By Rita Landgraf and Jennifer Kmiec
By becoming a mentor, you could reinforce a teen‐age girl’s dreams of becoming a pediatric surgeon or inspire a young woman to keep advancing in her engineering career. Delaware is joining a national movement to increase the number of women and girls involved in Science, Technology, Engineering and Math (STEM) careers. Even though women fill close to half of all jobs in the U.S. economy, they make up only 24 percent of the STEM workforce. Our Million Women Mentors – Delaware team is committed to increasing that share by reaching a state goal of 2,000 pledged STEM mentors – both female and male – as part of the national goal of 1 million STEM mentoring relationships for girls and women by 2018.
Working through the Million Women Mentors’ website, our state team will work with individuals, corporations and organizations on pledges to become mentors, and then to connect them with organizations that serve girls and women who are in need of STEM mentors. By engaging 2,000 mentors in Delaware, our goals are to:
- Increase the percentage of high school girls planning to pursue STEM careers.
- Increase the percentage of young women pursuing undergraduate degrees in STEM fields.
- Increase the percentage of women in STEM careers.
With the Department of Health and Social Services, our pharmaceutical and biotech companies, educational institutions and health care systems, the health care industry in Delaware will provide a strong foundation for mentors and a willing pipeline for STEM‐trained female workers. Health care is all about science, technology and math – medical care, laboratory research, epidemiology and data analysis, just to name a few. Think of state government alone, and we need more women in STEM fields across the spectrum – from DelDOT and the Department of Natural Resources and Environmental Control, to the Office of Management and Budget, Agriculture and Education. There isn’t a state agency that doesn’t embrace technology and math.
Beyond tapping into the human potential of girls and women that we are missing right now, we also have a fundamental workforce need: As early as 2018, our country expects to have a shortage of 230,000 STEM employees. Girls and women are critical to closing that gap, and it all begins in school. Female high school students are significantly less likely than their male counterparts – 15 percent vs. 44 percent – to plan to pursue a college major or career in STEM.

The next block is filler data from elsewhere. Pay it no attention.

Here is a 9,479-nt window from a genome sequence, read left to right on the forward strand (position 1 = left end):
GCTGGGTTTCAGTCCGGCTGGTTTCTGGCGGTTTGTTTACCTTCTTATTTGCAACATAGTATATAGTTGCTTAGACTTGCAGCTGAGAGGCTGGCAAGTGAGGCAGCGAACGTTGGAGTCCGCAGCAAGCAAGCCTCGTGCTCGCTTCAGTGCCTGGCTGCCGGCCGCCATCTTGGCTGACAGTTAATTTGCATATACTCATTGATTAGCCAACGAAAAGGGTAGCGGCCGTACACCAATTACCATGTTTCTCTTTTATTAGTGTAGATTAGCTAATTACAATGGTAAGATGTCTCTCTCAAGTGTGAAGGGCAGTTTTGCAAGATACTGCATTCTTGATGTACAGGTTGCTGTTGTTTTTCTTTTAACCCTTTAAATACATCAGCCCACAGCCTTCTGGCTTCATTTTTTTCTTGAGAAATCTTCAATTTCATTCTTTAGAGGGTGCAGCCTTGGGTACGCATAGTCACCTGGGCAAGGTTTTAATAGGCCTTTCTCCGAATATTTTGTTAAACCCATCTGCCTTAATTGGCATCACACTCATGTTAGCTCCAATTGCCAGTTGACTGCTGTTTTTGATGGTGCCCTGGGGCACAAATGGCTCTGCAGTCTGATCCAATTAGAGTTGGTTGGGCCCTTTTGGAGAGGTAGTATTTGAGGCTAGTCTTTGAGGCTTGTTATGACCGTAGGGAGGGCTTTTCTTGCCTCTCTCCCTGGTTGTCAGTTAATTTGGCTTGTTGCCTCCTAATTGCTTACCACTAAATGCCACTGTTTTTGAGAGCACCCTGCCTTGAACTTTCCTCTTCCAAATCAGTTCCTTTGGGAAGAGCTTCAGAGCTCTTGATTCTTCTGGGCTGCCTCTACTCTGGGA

That gap translates into a small percentage of young women earning STEM‐related degrees. In 2015, about 20 percent of bachelor’s degrees in engineering and 16 percent of those in computer science were earned by women, according to federal data. It’s critical that girls ‐‐ and boys ‐‐ acquire those STEM‐oriented skills, because in the future, 71 percent of all jobs will require some measure of those skills.
In Delaware, we have a rich history of women leading and succeeding in the STEM fields. Think of Ellen Kullman, Stephanie Kwolek and Uma Chowdhry at the DuPont Co. Or Dr. Katherine Esterly, who created the first neo‐natal ICU at Christiana Hospital, and Jane Mitchell, the first African‐American registered nurse at the Delaware Psychiatric Center. And such pioneers as Cecile Long Steele, who advanced Delaware’s chicken industry, and Carol Timmons, the first brigadier general in the Delaware Air National Guard.
Mentoring is a proven strategy to ensure that more high school girls and female college students follow in those amazing footsteps in the STEM fields of study and also to motivate more women to opt for and to stay in STEM careers.
Here’s the sad part: Only 4 percent of the 368,000 girls nationwide who plan to pursue STEM said a mentor encouraged them. Think about your dreams and aspirations. You surely remember a teacher, a confidante or a mentor who believed in you and became your sounding board. We must do the same for girls and women pursuing education and careers in STEM. Across the country, female high school students interested in STEM say they would like to learn more about mentoring and motivational programs to help prepare them for the future.
Your commitment to becoming a Million Women Mentor means spending at least 20 hours a year – less than two hours a month – mentoring a girl or young woman. There are five pathways to becoming a
- Face‐to‐face meetings.
- Online mentoring through Skype, Google chats, text or email.
- Paid internships and apprenticeships.
- Workplace mentoring to engage and support younger and less‐experienced employees.
- Sponsorship to champion a young woman for internships, jobs or promotions.
This week during Delaware Innovation Week, the members of Million Women Mentors – Delaware are launching our statewide mentor recruitment efforts at the DE STEM Educator Awards and Inspiring Women in STEM Conference, both on Nov. 15. Join us in making this critical skills‐investment in the future of Delaware by helping to inspire girls and young women to become the next generation of scientists, engineers, computer programmers, doctors and more. Add your name to the list of Delaware STEM mentors – and become part of the million – at millionwomenmentors.org. Or email us at firstname.lastname@example.org or email@example.com.
Rita Landgraf is Cabinet Secretary for the Department of Health and Social Services and Honorary Chair of Million Women Mentors – Delaware, and Jennifer Kmiec is founder of Inspiring Women in STEM, Associate Director of The Committee of 100, and Chair of Million Women Mentors – Delaware.